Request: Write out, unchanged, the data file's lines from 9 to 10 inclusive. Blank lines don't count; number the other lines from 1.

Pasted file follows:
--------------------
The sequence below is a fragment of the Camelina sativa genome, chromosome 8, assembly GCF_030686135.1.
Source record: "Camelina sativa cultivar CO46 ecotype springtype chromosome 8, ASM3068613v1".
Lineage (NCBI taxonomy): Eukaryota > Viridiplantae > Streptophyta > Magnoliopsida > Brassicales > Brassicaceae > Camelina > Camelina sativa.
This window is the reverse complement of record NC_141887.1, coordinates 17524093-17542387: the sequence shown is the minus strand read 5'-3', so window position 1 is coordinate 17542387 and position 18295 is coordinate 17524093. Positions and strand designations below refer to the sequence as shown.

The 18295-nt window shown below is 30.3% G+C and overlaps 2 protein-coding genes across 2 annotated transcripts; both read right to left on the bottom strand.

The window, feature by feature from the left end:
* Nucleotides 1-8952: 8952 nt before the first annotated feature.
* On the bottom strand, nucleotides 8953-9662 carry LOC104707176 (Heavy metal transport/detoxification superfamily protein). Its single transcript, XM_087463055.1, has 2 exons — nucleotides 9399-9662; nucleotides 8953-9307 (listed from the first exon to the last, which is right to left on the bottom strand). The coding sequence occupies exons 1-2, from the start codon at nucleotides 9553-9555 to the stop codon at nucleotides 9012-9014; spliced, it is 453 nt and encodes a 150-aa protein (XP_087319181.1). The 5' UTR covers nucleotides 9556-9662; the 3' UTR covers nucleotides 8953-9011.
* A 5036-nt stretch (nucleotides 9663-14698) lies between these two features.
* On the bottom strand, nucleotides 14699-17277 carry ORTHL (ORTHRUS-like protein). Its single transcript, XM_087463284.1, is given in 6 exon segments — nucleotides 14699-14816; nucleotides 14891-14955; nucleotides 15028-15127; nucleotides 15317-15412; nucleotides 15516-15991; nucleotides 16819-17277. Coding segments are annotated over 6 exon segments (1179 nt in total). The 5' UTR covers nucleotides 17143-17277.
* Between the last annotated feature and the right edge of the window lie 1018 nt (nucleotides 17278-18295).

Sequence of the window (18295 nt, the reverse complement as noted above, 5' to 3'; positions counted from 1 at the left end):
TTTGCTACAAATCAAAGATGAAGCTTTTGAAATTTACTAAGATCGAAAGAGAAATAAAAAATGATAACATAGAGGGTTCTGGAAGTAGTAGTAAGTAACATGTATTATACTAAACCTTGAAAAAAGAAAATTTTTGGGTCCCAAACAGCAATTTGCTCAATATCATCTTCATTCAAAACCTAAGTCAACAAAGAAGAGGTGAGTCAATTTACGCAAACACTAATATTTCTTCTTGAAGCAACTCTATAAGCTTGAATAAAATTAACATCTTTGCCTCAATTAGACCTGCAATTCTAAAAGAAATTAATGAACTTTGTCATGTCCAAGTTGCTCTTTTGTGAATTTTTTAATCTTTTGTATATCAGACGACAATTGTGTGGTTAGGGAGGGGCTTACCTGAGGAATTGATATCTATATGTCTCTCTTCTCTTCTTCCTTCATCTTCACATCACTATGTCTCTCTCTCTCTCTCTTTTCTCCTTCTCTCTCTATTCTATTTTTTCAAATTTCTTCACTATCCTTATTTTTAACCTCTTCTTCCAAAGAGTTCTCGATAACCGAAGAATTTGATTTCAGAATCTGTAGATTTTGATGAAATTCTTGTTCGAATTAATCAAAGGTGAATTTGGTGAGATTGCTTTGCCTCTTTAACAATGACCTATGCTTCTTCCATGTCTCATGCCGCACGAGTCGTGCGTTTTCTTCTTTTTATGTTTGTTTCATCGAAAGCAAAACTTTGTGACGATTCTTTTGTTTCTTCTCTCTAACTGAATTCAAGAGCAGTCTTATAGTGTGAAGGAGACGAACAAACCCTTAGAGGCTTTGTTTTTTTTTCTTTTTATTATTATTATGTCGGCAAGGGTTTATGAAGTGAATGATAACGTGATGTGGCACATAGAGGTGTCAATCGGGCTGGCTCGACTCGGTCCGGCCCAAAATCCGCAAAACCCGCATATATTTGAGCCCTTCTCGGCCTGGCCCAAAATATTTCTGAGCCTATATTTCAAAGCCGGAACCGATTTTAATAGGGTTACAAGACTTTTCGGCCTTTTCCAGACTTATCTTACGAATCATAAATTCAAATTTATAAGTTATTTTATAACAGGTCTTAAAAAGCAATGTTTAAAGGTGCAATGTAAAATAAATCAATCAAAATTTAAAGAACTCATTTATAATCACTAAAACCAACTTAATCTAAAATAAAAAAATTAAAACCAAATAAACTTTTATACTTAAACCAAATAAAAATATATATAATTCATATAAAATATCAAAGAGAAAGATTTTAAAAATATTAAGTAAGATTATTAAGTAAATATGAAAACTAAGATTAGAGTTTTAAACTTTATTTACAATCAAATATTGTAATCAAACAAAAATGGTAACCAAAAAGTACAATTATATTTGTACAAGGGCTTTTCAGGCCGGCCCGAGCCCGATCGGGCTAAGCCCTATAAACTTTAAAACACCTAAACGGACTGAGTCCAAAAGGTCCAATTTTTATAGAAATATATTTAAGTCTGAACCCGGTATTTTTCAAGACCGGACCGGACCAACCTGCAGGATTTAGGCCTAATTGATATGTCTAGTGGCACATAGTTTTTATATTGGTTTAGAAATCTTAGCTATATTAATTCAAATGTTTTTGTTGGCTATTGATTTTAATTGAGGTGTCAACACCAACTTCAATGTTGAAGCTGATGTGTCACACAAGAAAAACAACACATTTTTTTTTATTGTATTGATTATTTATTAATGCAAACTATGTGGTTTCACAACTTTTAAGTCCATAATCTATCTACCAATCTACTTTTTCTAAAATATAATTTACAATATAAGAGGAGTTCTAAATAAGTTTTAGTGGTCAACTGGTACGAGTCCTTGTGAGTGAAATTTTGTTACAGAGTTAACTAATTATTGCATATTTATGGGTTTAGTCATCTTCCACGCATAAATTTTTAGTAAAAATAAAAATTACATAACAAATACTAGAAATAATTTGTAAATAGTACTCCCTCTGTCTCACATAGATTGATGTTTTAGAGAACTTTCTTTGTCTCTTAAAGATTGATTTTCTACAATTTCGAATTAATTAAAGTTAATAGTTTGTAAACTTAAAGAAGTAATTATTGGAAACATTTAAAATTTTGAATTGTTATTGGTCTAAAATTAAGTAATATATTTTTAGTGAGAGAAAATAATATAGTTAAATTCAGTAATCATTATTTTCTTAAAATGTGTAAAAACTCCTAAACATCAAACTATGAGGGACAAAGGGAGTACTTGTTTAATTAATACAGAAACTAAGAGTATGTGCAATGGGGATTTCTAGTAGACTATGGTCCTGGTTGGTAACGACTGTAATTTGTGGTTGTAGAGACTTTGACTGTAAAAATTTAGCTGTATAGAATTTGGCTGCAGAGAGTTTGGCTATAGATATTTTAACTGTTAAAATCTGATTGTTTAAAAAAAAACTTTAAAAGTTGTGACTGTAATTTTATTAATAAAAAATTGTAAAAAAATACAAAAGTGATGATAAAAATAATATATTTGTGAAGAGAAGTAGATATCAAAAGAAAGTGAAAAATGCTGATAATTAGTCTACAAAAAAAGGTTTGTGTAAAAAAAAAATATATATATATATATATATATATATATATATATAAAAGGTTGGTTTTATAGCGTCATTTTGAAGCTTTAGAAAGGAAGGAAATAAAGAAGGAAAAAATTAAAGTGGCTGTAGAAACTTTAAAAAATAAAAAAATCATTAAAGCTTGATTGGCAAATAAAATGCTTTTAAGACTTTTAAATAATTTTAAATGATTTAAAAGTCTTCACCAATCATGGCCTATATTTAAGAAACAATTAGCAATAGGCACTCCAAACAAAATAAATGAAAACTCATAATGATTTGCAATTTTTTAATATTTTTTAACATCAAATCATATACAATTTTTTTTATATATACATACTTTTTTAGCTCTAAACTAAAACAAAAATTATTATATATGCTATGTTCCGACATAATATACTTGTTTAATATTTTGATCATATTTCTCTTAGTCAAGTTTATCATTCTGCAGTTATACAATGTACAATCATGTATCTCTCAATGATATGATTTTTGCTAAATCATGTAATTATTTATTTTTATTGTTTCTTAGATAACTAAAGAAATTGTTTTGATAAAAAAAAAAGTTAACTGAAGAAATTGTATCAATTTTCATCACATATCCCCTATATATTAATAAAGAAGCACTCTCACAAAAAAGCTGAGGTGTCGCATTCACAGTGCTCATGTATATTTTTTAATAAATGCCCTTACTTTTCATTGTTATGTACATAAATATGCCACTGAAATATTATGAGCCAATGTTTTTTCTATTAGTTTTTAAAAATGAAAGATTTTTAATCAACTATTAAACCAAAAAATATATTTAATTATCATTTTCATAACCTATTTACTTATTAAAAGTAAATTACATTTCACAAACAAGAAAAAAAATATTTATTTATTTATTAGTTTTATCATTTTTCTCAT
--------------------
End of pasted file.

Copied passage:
* A 5036-nt stretch (nucleotides 9663-14698) lies between these two features.
* On the bottom strand, nucleotides 14699-17277 carry ORTHL (ORTHRUS-like protein). Its single transcript, XM_087463284.1, is given in 6 exon segments — nucleotides 14699-14816; nucleotides 14891-14955; nucleotides 15028-15127; nucleotides 15317-15412; nucleotides 15516-15991; nucleotides 16819-17277. Coding segments are annotated over 6 exon segments (1179 nt in total). The 5' UTR covers nucleotides 17143-17277.